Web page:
Researchers and marketers around the globe have conducted countless studies on the key generational groups—along with their buying habits and purchasing power—across a variety of consumer segments. While it might be tempting to rely heavily on broad conclusions, there are common themes emerging from the vast amount of research conducted in the field of generational marketing.
For instance, Millennials are clearly the target audience for most marketers today. Studies have consistently shown how this group has demonstrated its growing purchasing power and influence. According to Accenture, millennials spend about $600 billion in the United States each year and their average yearly expenditures in the neighborhood of $47,000.
Millennials are not just an influential group among the generations; they are also growing in numbers. AHF Products, the largest hardwood flooring producer and a major player in the hard surface arena with 14 brands, estimates there are anywhere from 80 million to 95 million millennials today—that’s roughly 30% of the U.S. population. “That’s a lot of people,” said Kevin Whaley, vice president of sales, product and marketing for the company’s tmbr brand, which is specifically geared toward millennials. “More importantly, they are entering the home buying years, and they have outpaced baby boomers. This will only continue to grow.”
However, while Millennials represent the largest group of consumers of any of the current generations, it’s still the Boomers that have the largest buying power, according to Accenture. Consumers over the age of 50 now account for more than half of all U.S. spending, the firm reported.
Then there’s Gen Z, whose spending power is also on the rise. According to a 2022 Bloomberg report, the young students and professionals that make up this influential cohort command somewhere between $320 billion and $360 billion in disposable income. Furthermore, marketers are beginning to see a considerable shift from the purchasing power of millennials to that of Gen Z.
Measuring apples to apples, however, the purchasing power of Gen Z—although on the rise—is nearly 85% less than Baby Boomers possessed when they were in their 20s. One reason: Gen-Zers have more student debt today. And what about Generation X—the cohort representing those born from 1965 to 1980? According to the World Economic Forum, this segment spent the most money last year, with an average expenditure of $83,357.
But perhaps the most enlightening statistics come from Epsilon, a firm that specializes in cross-generational marketing research. Following are key findings from its most recent cross-generational study, which looks at four primary demographic groups:
Annual spend on home improvement: $1.841B
Total annual spend: $548.1B
Factors that influence their general purchasing decisions: Boomers prefer a pleasant shopping experience that is convenient and straight forward; they aren’t ones to browse and seek out new brands or items. They visit stores where they know the items they’re looking for are available. Boomers also tend to stick to what they know is tried and true.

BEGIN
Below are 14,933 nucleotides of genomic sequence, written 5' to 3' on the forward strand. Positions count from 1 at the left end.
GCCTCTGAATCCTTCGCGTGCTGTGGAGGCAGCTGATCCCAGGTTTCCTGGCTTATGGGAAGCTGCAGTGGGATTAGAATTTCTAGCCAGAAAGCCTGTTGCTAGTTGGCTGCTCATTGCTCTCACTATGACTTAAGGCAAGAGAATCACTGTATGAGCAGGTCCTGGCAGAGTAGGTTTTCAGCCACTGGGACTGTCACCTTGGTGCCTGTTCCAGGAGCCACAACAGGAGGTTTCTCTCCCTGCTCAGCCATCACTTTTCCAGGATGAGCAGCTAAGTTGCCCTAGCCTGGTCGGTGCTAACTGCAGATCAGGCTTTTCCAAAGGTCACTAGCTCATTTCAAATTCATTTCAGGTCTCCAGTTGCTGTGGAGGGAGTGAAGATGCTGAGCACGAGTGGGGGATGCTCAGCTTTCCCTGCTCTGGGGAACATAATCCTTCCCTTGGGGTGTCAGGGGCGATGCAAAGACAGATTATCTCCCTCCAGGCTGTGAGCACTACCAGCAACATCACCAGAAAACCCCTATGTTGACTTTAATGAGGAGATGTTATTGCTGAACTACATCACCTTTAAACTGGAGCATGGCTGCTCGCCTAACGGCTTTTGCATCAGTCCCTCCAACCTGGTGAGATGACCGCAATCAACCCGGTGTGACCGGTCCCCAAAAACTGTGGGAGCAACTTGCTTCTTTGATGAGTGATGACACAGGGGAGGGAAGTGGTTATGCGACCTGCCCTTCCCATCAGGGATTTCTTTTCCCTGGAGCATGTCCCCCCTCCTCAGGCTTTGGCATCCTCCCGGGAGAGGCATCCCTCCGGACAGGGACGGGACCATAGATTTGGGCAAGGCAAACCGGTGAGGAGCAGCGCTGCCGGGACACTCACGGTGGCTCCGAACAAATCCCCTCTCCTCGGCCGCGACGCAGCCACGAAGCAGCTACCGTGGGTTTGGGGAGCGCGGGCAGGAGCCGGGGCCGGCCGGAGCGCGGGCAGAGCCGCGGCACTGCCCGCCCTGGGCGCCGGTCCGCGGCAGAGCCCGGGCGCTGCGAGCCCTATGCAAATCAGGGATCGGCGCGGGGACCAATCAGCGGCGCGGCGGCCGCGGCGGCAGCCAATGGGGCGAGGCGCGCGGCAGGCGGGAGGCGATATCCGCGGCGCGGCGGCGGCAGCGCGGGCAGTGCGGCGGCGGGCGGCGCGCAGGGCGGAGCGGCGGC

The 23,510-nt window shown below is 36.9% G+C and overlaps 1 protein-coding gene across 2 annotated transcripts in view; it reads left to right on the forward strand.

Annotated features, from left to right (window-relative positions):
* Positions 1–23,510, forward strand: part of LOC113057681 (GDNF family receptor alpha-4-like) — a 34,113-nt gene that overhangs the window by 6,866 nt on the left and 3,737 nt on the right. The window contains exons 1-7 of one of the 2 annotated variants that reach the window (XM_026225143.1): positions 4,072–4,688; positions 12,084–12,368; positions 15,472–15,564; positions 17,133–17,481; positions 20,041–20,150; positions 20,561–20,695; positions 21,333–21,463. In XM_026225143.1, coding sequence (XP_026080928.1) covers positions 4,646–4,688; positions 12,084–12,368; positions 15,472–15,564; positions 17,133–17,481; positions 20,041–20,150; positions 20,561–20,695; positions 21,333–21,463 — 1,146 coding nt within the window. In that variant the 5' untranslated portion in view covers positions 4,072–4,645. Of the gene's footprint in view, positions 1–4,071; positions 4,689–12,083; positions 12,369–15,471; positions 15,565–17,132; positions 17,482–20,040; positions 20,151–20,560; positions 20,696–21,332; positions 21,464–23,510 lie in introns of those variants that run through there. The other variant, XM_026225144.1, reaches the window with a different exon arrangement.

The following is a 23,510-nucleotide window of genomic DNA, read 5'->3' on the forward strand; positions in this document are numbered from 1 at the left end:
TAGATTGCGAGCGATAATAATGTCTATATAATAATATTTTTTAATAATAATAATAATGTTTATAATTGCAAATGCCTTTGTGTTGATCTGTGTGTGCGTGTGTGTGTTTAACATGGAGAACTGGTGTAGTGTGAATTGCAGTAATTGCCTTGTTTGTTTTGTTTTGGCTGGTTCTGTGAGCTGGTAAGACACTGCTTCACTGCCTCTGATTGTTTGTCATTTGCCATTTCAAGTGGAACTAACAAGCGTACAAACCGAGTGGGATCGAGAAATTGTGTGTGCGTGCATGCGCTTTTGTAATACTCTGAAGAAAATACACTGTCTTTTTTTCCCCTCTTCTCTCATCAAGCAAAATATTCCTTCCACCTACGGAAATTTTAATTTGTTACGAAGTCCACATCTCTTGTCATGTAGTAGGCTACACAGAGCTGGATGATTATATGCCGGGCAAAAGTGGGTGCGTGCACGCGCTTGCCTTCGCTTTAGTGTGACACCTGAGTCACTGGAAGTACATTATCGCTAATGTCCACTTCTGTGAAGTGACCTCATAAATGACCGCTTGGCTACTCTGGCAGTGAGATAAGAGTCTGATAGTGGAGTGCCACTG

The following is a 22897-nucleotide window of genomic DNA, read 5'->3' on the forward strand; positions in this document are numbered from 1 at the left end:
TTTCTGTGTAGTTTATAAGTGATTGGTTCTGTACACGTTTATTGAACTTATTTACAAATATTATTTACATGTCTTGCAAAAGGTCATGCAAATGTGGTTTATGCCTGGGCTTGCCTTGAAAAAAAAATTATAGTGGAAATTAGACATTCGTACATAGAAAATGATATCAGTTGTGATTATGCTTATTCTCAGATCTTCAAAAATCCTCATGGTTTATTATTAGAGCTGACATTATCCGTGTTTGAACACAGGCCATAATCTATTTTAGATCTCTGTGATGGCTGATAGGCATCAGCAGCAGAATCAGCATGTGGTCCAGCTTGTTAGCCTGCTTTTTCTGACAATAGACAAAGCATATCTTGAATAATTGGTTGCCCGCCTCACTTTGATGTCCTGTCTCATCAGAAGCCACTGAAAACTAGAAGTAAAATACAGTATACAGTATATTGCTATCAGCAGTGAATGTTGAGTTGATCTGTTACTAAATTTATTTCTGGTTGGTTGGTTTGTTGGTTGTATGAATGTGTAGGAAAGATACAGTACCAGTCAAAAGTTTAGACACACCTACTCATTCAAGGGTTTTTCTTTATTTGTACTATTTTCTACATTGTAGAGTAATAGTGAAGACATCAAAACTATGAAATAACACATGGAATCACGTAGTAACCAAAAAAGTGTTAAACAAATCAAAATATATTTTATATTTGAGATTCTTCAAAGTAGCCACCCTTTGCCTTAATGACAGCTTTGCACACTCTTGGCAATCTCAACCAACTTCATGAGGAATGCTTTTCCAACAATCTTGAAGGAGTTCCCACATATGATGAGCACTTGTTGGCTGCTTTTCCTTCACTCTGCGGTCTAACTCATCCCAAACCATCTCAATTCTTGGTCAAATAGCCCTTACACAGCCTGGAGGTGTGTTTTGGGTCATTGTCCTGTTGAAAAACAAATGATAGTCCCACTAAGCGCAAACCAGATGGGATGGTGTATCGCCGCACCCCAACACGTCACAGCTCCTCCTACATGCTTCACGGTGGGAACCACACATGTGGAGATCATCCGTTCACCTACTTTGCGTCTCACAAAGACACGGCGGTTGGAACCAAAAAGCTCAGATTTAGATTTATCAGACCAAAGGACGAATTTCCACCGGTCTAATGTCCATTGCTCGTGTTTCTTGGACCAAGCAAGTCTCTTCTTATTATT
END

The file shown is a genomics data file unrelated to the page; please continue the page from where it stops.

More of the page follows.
How they prefer to shop: Older generations prefer in-store shopping to experience products and for easy returns.
Annual spend on home improvement: $1.853B
Total annual spend: $357B
Factors that influence their general purchasing decisions: Before making a purchasing decision, Gen Xers dig into every available resource they can find. Because Gen X straddles the line between digital and traditional media, they look both online and offline to inform their purchasing decisions.
How they prefer to shop: Going to stores is preferable for almost every generation, including Gen X—the only exception is millennials, who shop in-store and online equally.
Annual spend on home improvement: $1.849B
Total annual spend: $322.5B
Factors that influence their general purchasing decisions: Millennials prefer brands that offer a unique experience, value for their money and great customer service. They also tend to be more environmentally conscious in their purchasing decisions. Millennials cite their families (75%) and friends (72%) as the biggest influences on their own shopping habits and purchase decisions.
How they prefer to shop: About 75% of Gen Z and Millennials use smartphones to shop online—more than any other generation. Millennials prefer shopping online for the shipping convenience, which also appeals to boomers and silents.
Annual spend on home improvement: $1.996B
Factors that influence their general purchasing decisions: Gen Zers tend to go for smaller groups and are less impressed by influencers, according to the Pew Research Center.
How they prefer to shop: Gen Z prefers in-store shopping for purchase speed and the social aspect of shopping with friends. Gen Z is 2x more likely to use an online-only store or brand website than any other generation.